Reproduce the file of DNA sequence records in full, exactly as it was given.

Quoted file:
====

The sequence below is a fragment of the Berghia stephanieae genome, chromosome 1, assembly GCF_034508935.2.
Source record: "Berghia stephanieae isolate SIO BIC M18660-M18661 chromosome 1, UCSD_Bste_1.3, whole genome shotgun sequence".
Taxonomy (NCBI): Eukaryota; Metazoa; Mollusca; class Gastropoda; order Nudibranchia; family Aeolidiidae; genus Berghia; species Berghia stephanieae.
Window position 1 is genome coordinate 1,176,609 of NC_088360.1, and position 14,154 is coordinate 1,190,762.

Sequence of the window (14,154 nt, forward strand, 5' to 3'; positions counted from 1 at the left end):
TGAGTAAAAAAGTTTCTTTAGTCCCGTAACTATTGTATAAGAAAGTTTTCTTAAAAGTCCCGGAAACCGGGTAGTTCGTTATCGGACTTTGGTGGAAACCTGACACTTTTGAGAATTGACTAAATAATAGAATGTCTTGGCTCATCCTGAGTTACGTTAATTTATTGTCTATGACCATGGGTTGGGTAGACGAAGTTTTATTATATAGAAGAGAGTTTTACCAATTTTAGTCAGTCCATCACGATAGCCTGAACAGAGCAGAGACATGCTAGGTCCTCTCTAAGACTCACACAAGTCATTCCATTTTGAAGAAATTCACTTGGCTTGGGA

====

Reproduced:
The sequence below is a fragment of the Berghia stephanieae genome, chromosome 1, assembly GCF_034508935.2.
Source record: "Berghia stephanieae isolate SIO BIC M18660-M18661 chromosome 1, UCSD_Bste_1.3, whole genome shotgun sequence".
Taxonomy (NCBI): Eukaryota; Metazoa; Mollusca; class Gastropoda; order Nudibranchia; family Aeolidiidae; genus Berghia; species Berghia stephanieae.
Window position 1 is genome coordinate 1,176,609 of NC_088360.1, and position 14,154 is coordinate 1,190,762.

Sequence of the window (14,154 nt, forward strand, 5' to 3'; positions counted from 1 at the left end):
TGAGTAAAAAAGTTTCTTTAGTCCCGTAACTATTGTATAAGAAAGTTTTCTTAAAAGTCCCGGAAACCGGGTAGTTCGTTATCGGACTTTGGTGGAAACCTGACACTTTTGAGAATTGACTAAATAATAGAATGTCTTGGCTCATCCTGAGTTACGTTAATTTATTGTCTATGACCATGGGTTGGGTAGACGAAGTTTTATTATATAGAAGAGAGTTTTACCAATTTTAGTCAGTCCATCACGATAGCCTGAACAGAGCAGAGACATGCTAGGTCCTCTCTAAGACTCACACAAGTCATTCCATTTTGAAGAAATTCACTTGGCTTGGGA